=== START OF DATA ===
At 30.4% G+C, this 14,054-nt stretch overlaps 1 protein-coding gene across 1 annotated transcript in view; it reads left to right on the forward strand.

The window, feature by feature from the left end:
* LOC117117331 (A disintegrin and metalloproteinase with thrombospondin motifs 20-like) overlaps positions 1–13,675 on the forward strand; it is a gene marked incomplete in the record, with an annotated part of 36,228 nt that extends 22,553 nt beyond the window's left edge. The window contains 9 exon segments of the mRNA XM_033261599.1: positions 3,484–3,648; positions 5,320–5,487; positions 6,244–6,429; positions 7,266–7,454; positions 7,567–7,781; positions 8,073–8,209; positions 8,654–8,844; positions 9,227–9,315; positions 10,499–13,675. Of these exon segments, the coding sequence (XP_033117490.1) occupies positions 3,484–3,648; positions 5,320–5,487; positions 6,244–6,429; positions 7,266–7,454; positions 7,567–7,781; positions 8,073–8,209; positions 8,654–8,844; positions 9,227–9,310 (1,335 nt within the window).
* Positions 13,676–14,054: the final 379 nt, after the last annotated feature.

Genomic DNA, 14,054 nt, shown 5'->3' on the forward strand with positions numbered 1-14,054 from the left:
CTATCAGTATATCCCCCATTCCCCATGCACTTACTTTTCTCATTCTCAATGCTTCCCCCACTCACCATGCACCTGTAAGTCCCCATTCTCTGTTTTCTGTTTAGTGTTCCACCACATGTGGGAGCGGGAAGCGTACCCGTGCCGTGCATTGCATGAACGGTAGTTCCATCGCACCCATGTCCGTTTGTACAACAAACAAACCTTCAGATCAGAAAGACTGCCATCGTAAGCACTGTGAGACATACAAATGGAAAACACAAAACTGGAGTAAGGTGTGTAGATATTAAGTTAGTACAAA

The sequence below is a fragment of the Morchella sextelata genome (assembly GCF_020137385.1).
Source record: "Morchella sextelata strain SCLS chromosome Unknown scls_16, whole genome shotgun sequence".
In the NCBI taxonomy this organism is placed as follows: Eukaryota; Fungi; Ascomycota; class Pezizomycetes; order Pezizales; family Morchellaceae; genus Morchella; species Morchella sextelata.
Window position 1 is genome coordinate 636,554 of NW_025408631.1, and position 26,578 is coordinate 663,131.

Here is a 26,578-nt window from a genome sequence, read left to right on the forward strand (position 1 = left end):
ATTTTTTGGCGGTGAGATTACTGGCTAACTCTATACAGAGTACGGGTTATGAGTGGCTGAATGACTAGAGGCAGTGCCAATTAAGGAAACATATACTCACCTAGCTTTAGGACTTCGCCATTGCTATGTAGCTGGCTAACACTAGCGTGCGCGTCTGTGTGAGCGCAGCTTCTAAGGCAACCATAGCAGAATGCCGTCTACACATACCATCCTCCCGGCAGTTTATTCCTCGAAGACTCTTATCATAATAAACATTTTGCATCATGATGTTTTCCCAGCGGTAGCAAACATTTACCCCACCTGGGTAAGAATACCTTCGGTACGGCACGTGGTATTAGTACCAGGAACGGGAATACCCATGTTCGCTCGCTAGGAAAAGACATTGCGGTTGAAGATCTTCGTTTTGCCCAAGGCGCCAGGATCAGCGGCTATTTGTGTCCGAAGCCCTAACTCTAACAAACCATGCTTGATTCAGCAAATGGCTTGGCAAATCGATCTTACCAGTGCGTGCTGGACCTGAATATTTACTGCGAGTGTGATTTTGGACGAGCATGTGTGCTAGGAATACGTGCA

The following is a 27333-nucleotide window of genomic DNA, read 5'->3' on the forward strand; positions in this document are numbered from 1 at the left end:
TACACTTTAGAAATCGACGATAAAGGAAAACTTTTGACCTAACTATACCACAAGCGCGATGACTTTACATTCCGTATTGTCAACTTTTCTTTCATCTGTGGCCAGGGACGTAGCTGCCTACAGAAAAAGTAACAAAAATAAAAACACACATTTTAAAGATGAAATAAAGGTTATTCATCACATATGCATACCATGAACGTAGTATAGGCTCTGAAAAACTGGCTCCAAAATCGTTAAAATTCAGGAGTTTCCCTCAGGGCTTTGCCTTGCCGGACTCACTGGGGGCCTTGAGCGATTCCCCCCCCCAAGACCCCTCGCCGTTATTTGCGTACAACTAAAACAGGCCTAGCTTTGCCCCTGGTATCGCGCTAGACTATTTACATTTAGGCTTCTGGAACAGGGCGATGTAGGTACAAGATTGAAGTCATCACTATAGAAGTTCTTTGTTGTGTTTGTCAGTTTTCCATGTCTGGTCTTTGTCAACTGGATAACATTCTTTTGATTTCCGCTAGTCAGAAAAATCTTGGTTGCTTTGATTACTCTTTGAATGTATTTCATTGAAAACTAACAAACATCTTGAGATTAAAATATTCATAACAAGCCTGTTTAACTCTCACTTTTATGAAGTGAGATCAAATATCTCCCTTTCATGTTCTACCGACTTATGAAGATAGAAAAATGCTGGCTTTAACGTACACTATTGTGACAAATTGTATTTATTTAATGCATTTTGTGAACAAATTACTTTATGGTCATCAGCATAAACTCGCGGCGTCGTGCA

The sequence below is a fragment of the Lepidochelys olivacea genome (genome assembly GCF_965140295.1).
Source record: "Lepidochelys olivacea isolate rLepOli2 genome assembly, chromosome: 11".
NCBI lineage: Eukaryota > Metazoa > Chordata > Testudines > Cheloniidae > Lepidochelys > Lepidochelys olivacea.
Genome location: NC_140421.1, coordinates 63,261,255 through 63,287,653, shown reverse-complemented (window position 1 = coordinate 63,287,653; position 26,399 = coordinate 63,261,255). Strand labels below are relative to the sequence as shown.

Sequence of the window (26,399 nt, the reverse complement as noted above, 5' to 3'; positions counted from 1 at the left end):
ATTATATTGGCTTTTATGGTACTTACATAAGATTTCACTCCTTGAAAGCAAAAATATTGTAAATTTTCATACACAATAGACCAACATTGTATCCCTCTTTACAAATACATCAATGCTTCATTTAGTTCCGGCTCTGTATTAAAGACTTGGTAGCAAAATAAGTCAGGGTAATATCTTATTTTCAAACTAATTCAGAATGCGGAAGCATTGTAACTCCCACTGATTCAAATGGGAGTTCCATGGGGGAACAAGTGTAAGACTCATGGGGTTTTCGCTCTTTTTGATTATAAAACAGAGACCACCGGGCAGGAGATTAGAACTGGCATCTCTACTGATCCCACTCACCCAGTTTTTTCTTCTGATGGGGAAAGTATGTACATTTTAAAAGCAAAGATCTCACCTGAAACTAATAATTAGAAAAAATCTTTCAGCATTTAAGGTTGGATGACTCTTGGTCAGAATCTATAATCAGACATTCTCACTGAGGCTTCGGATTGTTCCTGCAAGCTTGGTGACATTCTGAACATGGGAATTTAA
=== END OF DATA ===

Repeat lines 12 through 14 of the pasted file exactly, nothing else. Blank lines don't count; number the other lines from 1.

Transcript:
ATTTTTTGGCGGTGAGATTACTGGCTAACTCTATACAGAGTACGGGTTATGAGTGGCTGAATGACTAGAGGCAGTGCCAATTAAGGAAACATATACTCACCTAGCTTTAGGACTTCGCCATTGCTATGTAGCTGGCTAACACTAGCGTGCGCGTCTGTGTGAGCGCAGCTTCTAAGGCAACCATAGCAGAATGCCGTCTACACATACCATCCTCCCGGCAGTTTATTCCTCGAAGACTCTTATCATAATAAACATTTTGCATCATGATGTTTTCCCAGCGGTAGCAAACATTTACCCCACCTGGGTAAGAATACCTTCGGTACGGCACGTGGTATTAGTACCAGGAACGGGAATACCCATGTTCGCTCGCTAGGAAAAGACATTGCGGTTGAAGATCTTCGTTTTGCCCAAGGCGCCAGGATCAGCGGCTATTTGTGTCCGAAGCCCTAACTCTAACAAACCATGCTTGATTCAGCAAATGGCTTGGCAAATCGATCTTACCAGTGCGTGCTGGACCTGAATATTTACTGCGAGTGTGATTTTGGACGAGCATGTGTGCTAGGAATACGTGCA

The following is a 27333-nucleotide window of genomic DNA, read 5'->3' on the forward strand; positions in this document are numbered from 1 at the left end:
TACACTTTAGAAATCGACGATAAAGGAAAACTTTTGACCTAACTATACCACAAGCGCGATGACTTTACATTCCGTATTGTCAACTTTTCTTTCATCTGTGGCCAGGGACGTAGCTGCCTACAGAAAAAGTAACAAAAATAAAAACACACATTTTAAAGATGAAATAAAGGTTATTCATCACATATGCATACCATGAACGTAGTATAGGCTCTGAAAAACTGGCTCCAAAATCGTTAAAATTCAGGAGTTTCCCTCAGGGCTTTGCCTTGCCGGACTCACTGGGGGCCTTGAGCGATTCCCCCCCCCAAGACCCCTCGCCGTTATTTGCGTACAACTAAAACAGGCCTAGCTTTGCCCCTGGTATCGCGCTAGACTATTTACATTTAGGCTTCTGGAACAGGGCGATGTAGGTACAAGATTGAAGTCATCACTATAGAAGTTCTTTGTTGTGTTTGTCAGTTTTCCATGTCTGGTCTTTGTCAACTGGATAACATTCTTTTGATTTCCGCTAGTCAGAAAAATCTTGGTTGCTTTGATTACTCTTTGAATGTATTTCATTGAAAACTAACAAACATCTTGAGATTAAAATATTCATAACAAGCCTGTTTAACTCTCACTTTTATGAAGTGAGATCAAATATCTCCCTTTCATGTTCTACCGACTTATGAAGATAGAAAAATGCTGGCTTTAACGTACACTATTGTGACAAATTGTATTTATTTAATGCATTTTGTGAACAAATTACTTTATGGTCATCAGCATAAACTCGCGGCGTCGTGCA